Okay, Cajun Samurai here, and we’re going to be doing something a little different for the month of December. Instead of focusing on three or so anime series, I decided that for this month, I would focus on the one series that won the “Best Overall Anime” award on this blog for 2011 and review that series one episode at a time–giving due attention to all the little facets that made the anime awesome in the previous year. [I know that in the “My Neighbor the Yamadas” review, I said I would be reviewing “FLCL” in the same manner, but due to the extremely complex nature of these kind of episodic reviews, and the fact that my internet connection has been up and down for the last month, I’ll have to save it for another month…I am so sorry guys!] To start off, we’re going to take a detailed look at the first episode of what has to be THE cutest anime to come out the 2011 season. “Usagi Drop” captured the hearts of viewers and held it tight for twelve episodes. While, granted, the manga did not end in quite the way that ANYONE could’ve EVER expected, the anime, on the other hand, gives you much to love without question. So, with that’s being said, let’s take a look at Episode One of “Usagi Drop”!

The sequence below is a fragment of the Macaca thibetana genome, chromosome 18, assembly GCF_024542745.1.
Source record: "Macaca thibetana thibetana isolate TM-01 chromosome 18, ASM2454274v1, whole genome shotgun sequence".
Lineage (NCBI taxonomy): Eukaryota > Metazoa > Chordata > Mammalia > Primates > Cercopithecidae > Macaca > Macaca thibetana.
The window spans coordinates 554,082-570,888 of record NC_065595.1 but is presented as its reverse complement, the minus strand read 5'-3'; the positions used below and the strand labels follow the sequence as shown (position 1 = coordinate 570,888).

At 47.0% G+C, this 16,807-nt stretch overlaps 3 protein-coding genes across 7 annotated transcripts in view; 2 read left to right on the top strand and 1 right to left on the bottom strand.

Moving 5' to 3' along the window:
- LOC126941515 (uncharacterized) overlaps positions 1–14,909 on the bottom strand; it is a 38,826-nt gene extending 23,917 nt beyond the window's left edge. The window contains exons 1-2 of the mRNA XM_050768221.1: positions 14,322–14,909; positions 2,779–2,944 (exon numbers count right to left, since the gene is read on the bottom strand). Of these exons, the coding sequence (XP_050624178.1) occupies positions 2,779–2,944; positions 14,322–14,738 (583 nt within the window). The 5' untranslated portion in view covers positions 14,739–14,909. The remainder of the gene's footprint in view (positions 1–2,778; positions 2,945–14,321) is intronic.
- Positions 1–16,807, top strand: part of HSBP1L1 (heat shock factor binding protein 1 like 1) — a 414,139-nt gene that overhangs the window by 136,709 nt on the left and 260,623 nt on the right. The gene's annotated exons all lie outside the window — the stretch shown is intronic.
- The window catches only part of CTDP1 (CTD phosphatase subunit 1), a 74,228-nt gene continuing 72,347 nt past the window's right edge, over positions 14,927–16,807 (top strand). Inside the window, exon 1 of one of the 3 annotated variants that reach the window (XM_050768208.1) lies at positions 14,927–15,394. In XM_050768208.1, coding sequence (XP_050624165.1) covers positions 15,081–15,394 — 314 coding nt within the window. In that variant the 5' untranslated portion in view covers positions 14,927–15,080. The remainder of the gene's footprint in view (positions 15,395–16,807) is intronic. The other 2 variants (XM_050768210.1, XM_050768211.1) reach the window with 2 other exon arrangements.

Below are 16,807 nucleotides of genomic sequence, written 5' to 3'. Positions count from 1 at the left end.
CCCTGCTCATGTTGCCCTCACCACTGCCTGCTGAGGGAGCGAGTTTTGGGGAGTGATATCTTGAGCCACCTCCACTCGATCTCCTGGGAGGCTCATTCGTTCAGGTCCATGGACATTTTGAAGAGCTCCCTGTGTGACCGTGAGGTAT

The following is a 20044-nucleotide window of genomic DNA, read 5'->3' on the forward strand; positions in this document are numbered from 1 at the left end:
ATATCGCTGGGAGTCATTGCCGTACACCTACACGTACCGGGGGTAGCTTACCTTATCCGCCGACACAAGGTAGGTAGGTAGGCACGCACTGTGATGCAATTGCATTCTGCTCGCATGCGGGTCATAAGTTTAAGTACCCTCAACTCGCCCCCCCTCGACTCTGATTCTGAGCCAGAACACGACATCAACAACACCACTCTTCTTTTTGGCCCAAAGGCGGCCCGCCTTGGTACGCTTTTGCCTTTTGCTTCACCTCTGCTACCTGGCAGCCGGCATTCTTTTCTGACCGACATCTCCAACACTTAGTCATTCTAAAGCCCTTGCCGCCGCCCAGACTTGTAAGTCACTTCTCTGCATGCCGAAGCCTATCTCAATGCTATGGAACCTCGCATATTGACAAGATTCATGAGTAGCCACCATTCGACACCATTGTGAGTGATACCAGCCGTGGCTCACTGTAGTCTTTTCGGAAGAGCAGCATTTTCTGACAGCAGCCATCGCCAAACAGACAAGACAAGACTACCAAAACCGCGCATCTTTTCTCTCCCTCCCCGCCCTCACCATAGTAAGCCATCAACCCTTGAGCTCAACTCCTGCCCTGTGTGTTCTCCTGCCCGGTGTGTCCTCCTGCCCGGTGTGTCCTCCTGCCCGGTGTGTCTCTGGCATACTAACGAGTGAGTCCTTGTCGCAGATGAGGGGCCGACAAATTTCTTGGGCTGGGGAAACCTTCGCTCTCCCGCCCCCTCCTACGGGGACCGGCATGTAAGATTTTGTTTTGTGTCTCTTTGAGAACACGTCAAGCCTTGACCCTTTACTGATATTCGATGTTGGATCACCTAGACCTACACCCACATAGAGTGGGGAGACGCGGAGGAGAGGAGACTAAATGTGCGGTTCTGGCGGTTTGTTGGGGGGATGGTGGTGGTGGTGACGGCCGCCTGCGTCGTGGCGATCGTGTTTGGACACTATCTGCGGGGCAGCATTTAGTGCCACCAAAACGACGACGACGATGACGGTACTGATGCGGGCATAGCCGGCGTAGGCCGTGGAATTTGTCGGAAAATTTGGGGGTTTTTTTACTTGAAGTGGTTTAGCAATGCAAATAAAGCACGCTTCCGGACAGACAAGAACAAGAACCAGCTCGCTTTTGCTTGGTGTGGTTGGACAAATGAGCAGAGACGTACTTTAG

The episode starts with a blurred image of a tall man and a little girl walking hand in hand. We don’t see who these two figures are as they are in silhouette. Alas, it is all but just a dream [Isn’t it always? I’m looking at you “Dallas”!] and we see our male lead Daikichi waking up to answer a phone call from his job. Thanks to some inner monologue action, we learn that Daikichi’s maternal grandfather passed the other day at 70 years old. He ponders this dream as he goes about getting ready for his day, naturally assuming that the girl and the man in his dream was his grandfather and his mother. During the trip to the family home for the funeral services, he thinks about his deary departed grandpa, commenting that during the last few years, he had not had much contact with other members of the family. Eventually Daikichi arrives at the house and locks eyes with a long-haired little girl about six years old. She doesn’t say anything to him… She just runs off. After Daikichi greets his mother, he inquires about the young girl, thinking that it’s its cousin Haruko’s young daughter Reina. Mom then lowers the boom: The kid is actually grandpa’s illegitimate daughter. [Not bad for a 64 year old man…not bad at all. Kinda reminds me of the last scene in the Korean movie “Eat, Drink, Man, Woman”, which, by the way, is one of my favorite movies of all time if for no other reason than this scene. I HIGHLY recommend it! ] As for the baby mama, identified by the little girls birth records as Masako Yoshii, she is currently MIA. Obviously this amuses Daikichi to no end: this little six-year-old girl is, for all intents and purposes, his mother’s little sister… and his aunt. [Wow… That’s some Jerry Springer meets Maury Povich stuff, right there…] Later, the rest of the family is introduced including Reina, a hyperactive little brat around the same age as the other little girl, whom we learn is named Rin. As the family gets prepared for the funeral services the next day, Daikichi and Rin meet up several times, with Rin only saying one or two words. The next day, the family pays their final respects and say their last goodbyes to Grandpa by laying white flowers on the body in the casket. Rin is in attendance, but the family simply ignores her… All except for Daikichi. He leads her over to the casket to lay a white flower on Grandpa, but Rin wants none of that. She runs out into the yard without bothering putting on her shoes and picks violet Bellflowers from the garden. [It should be noted that the Japanese for Bellflower is “Rindou”]. Rin lays the flowers on the body and finally states the sad truth out loud… that grandpa was not going to wake up. Daikichi gently confirms this, and Rin begins crying, clutching Daikichi’s arm. Later that day, after the family returns from cremating grandpa, they discuss what is to be done with Rin, NEVER referring to her by name or even acknowledging she’s within earshot. Nobody seems to wanna take on the burden of raising the child… Especially an illegitimate lovechild whom nobody is even 100% certain really is grandpa’s. This frustrates Daikichi causing him to make a decision. He goes out into the yard where Rin is, calls out to her by name [Something nobody has done during this whole time…] and asks her a simple question: “Wanna come home with me?” Without a word, and to the shock and horror of the family, Rin runs towards Daikichi. The scene changes, and it’s now the next day back at Daikichi’s home. Rin wakes up next to Daikichi and proclaims in her gentle voice, much to his horror “Old Man, I’m hungry.” Of course, Daikichi fixes her some rice and other things for breakfast. After finishing a bowl, Rin asks for more to fix an onigiri [Rice ball]. After delicately rolling the hot rice in her hands and feeding it to Daikichi, and upon hearing his approval, Rin finally smiles and the episode wraps up. [Ow… My heart… So many feels…]